Nas King's Disease 2
The follow-up to his Grammy award-winning King’s Disease, he brings us Kings Disease 2, his 13th release. And one of the albums that resonates with me a bit more. It’s a beautiful thing to have someone like Nas where you can see that they have grown as you have. A few grown man anthems on here. Brunch on Sundays is easily one as well as Nobody(feat. Lauryn Hill) where he talks about just being away.
One thing that may be a drawback to this album is his lingering on the past and mining it for content. I’m a firm believer that we can’t trust others to tell our own stories and this is an important factor in songs like Death Row East but in songs like Store Run it can feel a bit forced. At the same time, I still love that particular track. There are some that may take issue with Nas mentioning his business ventures with verses like “TECs in the dresser, money off tech, pushing a Tesla/Rolled up a fresh one, it's one IPO to the next one/Rich from corporate or thuggin', expensive mistakes/It's all a racket, it's the same thing, just the risk that you take”. Me personally, I like and deeply appreciate these mentions. To hear someone talk about other methods of wealth building and prosperity is relieving after knowing what we hear impacts the community.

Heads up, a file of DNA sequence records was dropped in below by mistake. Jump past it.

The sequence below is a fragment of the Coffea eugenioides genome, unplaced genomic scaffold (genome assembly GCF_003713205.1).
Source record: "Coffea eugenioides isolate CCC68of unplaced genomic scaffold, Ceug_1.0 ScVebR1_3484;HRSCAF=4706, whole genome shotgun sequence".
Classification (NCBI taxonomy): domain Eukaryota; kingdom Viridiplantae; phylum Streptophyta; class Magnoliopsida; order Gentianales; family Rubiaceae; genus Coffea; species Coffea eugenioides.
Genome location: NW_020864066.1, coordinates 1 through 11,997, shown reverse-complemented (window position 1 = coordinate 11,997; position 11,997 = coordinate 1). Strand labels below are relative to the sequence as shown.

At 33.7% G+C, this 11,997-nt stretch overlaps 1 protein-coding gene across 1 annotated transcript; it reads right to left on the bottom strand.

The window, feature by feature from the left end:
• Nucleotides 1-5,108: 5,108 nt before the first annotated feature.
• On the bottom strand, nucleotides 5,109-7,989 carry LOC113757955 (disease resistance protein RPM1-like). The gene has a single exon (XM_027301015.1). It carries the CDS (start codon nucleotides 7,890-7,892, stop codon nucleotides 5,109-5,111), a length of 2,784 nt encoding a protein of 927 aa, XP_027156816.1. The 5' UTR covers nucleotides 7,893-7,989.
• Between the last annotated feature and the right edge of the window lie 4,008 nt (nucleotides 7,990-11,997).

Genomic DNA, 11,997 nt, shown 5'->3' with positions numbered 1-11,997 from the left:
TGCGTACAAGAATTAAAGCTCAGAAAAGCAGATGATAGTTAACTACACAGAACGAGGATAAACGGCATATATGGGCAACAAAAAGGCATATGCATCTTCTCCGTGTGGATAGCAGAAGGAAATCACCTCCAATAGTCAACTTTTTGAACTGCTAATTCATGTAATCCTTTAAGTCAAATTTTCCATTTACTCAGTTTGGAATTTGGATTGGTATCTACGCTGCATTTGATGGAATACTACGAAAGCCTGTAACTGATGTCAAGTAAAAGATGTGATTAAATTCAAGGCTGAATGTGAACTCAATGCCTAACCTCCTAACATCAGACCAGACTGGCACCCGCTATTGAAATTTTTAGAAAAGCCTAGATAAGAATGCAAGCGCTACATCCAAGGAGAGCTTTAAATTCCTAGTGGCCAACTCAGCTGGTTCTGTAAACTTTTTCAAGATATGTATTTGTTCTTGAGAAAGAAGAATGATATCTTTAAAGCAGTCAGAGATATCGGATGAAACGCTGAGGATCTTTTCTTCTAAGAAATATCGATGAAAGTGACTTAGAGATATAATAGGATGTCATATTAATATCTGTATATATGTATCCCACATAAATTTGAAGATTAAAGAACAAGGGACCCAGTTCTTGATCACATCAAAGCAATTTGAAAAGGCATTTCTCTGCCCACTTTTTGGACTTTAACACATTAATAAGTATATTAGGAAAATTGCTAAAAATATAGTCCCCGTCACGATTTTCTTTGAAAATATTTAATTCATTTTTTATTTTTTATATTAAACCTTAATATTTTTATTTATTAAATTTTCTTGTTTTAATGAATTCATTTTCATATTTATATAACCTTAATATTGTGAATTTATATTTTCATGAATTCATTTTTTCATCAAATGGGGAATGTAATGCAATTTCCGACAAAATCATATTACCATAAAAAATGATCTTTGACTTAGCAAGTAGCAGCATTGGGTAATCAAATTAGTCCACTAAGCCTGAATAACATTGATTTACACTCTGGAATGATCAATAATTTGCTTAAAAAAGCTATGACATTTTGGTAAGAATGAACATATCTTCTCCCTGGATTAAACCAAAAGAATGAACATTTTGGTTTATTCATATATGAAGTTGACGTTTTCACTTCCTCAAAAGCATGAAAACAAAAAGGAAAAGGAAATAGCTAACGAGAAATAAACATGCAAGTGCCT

Overall the album is an enjoyable experience though it can feel at times like merely a produced product made for a particular market. Sometimes Hit-Boy’s beats sound just right and sometimes they feel just as forced, but there are more moments of magic than not. The track Composure is easily one of those and even features Hit-Boy delivering a rather eloquent and meaningful verse. The instrumental is a looped sample that’s been carefully crafted and becomes a time-based artwork complementing the track and theme of the song.
I will always remember hearing about how It Was Written was created with the intention of reaching a wider audience than the classic which of course was Illmatic. The thing is that It Was Written is a classic in it’s own right as well. It’s beautiful to see that the legacy of Nas continues.